The Azure facility will predominantly utilize agricultural feedstocks to produce SAF by using a commercially proven and in-use technology. This process has been in use in Europe over the last decade and with increasing frequency in North America.

The Azure facility will be constructed in 2 phases, each phase capable of producing ~10,000 barrels per day of renewable fuels with a designed total capacity per site of 20,000 barrels per day.

At full capacity, the Azure facility will process approximately 1 million tonnes of feedstock to produce approximately one billion litres (265 million gallons) of renewable fuels annually.

The nearby electrical grid access and the province’s hydrogen production capabilities further enhance the selection of the Portage location.

The US Department of Energy reports that over 14 million gallons of SAF were produced in 2022. Several additional producers have announced SAF manufacturing, and many airlines have signed agreements with existing and future SAF producers to utilize hundreds of millions of gallons of these fuels. The SAF market is growing, as is the manufacturing of those products.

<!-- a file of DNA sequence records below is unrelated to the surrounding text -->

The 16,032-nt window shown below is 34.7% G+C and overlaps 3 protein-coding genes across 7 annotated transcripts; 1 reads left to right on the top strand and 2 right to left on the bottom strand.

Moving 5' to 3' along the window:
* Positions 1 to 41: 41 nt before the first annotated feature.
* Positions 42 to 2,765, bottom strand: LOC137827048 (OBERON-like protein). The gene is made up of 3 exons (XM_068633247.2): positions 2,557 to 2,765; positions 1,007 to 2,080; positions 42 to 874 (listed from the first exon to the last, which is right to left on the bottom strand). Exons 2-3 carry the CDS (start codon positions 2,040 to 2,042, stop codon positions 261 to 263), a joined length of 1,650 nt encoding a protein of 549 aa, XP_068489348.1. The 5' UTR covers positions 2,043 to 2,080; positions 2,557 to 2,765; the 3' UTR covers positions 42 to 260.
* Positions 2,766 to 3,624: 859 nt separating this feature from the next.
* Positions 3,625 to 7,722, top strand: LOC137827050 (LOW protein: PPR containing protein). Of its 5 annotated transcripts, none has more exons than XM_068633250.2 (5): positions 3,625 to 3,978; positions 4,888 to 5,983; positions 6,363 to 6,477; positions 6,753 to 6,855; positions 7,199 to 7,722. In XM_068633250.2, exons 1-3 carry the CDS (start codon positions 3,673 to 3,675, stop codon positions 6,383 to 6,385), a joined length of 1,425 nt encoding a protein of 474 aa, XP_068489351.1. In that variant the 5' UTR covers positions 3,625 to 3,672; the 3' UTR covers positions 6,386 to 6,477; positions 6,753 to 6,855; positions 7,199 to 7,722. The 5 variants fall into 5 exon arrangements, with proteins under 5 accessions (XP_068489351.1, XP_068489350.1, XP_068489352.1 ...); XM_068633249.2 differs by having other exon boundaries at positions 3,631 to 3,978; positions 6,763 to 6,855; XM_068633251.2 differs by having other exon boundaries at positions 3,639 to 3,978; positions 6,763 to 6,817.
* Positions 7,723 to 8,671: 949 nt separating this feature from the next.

Manitoba has one recent entrant to this global marketplace. Azure Sustainable Fuels Corp is conducting a Front End Engineering Design (FEED) study for a planned Sustainable Aviation Fuel (SAF) facility. They are interested in locating in the Portage la Prairie area because of its significant agricultural activities as well as energy and transportation infrastructure. In this case, it is an excellent example of incrementing and levering local capabilities and relationships. Figure 1 shows the SAF Carbon Life Cycle as it applies to a location such as Portage la Prairie.

Figure 1:  SAF Carbon Life Cycle

Source: Rolls Royce

Early estimates for this plant are that it could be capitalized at $1.9 Billion and have a production capacity of 1billion litres a year. 

Capitalization of the project may well come from the Sustainable Canadian Agricultural Partnership (Sustainable CAP). Sustainable CAP is a CA$3.5 billion partnership between Canada’s federal, provincial, and territorial governments, focused on improving investments in the country’s agricultural sector. Sustainable CAP funding leads its program with CA$1 billion in federal programming followed by a further CA$2.5 billion that is cost-shared and jointly funded by the federal, provincial, and territorial governments.

Following its planning stages,  Azure Sustainable Fuels Corp aims to begin construction in 2024, with the facility expected to be complete by 2028. Once operational, their facility will contribute more than CA$500 million to Manitoba’s economy while creating 150 permanent highly-specialized jobs.

National SAF Technology Road Map